Wednesday, October 31, 2012

The ferry birds by Helen Dunmore illustrated by Rebecca Cobb

When you see seagulls flying beside a ferry do you ever wonder where they are going?  Do the seagulls simply travel back and forth with the ferry all day?  In The Ferry Birds by Helen Dunmore flocks of turnstones, birds that are related to sandpipers, spend their days travelling from one side of the harbour to the other.  Jago and his mum catch this same ferry when they regularly visit Great-Gran.  

When she was young Great-Gran was a pilot and Jago likes to try on her flying jacket and goggles when his visits. 

Then Jago discovers the truth about the turnstones. They travel from shore to shore collecting feathers and fine pieces of seaweed.  This is woven into a net and can be used to fly any traveler who needs to fly to the far north. Jago needs to make this journey to see his dad.  He is away exploring the rocks to find precious metals. Late at night the turnstones visit Jago and so his adventure begins.  You can probably guess what happens but somehow this is still quite a magical story.  The illustrations are perfect. You can almost touch the feathers on these special birds.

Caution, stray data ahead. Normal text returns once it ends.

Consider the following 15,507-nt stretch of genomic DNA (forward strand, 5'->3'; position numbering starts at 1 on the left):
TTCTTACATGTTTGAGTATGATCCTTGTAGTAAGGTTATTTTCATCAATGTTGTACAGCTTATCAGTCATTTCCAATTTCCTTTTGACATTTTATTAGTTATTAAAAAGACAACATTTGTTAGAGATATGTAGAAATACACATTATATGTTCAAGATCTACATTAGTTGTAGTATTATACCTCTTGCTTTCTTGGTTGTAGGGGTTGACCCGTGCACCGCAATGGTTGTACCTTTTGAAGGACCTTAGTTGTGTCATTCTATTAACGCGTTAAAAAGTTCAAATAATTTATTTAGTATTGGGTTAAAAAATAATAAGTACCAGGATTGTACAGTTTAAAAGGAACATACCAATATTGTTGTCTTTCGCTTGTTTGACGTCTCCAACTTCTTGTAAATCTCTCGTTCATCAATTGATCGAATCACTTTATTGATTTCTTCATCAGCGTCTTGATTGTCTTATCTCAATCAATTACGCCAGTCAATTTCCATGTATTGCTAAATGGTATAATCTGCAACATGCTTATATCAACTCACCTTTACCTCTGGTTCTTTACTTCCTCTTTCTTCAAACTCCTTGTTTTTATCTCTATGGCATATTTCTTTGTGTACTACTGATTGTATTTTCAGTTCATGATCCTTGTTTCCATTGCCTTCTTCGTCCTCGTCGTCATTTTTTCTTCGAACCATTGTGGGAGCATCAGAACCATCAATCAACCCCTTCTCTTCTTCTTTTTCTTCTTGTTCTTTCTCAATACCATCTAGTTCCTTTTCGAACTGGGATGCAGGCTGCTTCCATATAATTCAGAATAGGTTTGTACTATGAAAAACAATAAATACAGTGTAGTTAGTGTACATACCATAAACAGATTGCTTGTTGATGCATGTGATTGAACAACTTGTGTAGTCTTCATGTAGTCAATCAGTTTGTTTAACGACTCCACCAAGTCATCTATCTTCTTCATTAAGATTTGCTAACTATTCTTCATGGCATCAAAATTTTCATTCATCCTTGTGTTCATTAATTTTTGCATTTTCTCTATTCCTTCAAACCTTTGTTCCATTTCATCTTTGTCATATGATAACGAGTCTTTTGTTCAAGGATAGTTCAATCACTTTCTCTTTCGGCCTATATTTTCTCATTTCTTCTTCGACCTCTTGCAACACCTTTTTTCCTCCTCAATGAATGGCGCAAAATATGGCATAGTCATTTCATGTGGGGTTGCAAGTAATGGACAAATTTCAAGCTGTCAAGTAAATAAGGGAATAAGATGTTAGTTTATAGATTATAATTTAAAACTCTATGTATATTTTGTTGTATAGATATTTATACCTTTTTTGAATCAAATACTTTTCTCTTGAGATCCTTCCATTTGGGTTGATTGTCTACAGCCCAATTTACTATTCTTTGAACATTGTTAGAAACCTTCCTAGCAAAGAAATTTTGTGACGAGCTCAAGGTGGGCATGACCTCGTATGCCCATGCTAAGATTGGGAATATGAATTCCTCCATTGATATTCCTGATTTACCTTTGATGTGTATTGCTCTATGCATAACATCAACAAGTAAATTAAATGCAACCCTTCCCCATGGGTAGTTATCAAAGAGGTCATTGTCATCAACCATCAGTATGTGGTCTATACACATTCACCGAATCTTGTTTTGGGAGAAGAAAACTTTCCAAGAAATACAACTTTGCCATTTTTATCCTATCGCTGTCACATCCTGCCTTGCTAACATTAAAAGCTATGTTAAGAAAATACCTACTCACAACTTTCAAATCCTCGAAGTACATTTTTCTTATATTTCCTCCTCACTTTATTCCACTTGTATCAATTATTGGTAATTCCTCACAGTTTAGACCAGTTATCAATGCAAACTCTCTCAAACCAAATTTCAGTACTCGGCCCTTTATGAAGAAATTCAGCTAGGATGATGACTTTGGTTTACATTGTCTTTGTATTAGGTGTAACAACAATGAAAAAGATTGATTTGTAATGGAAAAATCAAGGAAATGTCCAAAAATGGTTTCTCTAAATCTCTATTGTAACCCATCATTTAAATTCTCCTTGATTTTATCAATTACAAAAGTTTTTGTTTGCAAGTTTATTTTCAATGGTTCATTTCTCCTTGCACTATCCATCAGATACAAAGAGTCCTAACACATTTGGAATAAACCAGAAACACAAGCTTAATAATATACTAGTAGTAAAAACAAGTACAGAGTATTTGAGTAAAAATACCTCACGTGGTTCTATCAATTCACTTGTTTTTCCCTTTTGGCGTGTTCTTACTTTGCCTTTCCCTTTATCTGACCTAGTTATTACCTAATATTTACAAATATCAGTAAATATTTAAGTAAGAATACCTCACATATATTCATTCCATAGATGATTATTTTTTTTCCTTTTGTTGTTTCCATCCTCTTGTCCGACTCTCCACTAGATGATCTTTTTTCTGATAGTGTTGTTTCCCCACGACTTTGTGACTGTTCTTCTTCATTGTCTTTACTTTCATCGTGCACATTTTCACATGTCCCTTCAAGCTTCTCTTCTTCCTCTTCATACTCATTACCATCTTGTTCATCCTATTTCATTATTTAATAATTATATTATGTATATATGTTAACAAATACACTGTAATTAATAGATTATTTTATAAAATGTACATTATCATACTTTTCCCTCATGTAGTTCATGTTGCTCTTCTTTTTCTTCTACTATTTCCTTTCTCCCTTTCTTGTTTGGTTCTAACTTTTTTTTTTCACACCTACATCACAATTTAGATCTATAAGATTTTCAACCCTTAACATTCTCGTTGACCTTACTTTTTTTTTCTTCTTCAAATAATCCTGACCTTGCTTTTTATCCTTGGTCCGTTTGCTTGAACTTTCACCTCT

This book was inspired by a true story :
"For six years two Turnstones caught the 8.15 ferry from Falmouth to St Mawes crossing the Fal Estuary, a journey of three miles, they returned on the 5.15.  They were nick-named Freddy and Freda by the skipper and became famous worldwide for this extraordinary behaviour, featuring in the Daily Mail and Telegraph."

I found this book in Cornwall when I visited a lovely bookshop. I was looking for books by local authors.  We do have books by Helen Dunmore in our school library. She is the author of the Ingo series.  Another author from Cornwall is Liz Kessler author of the Emily Windsnap series. 

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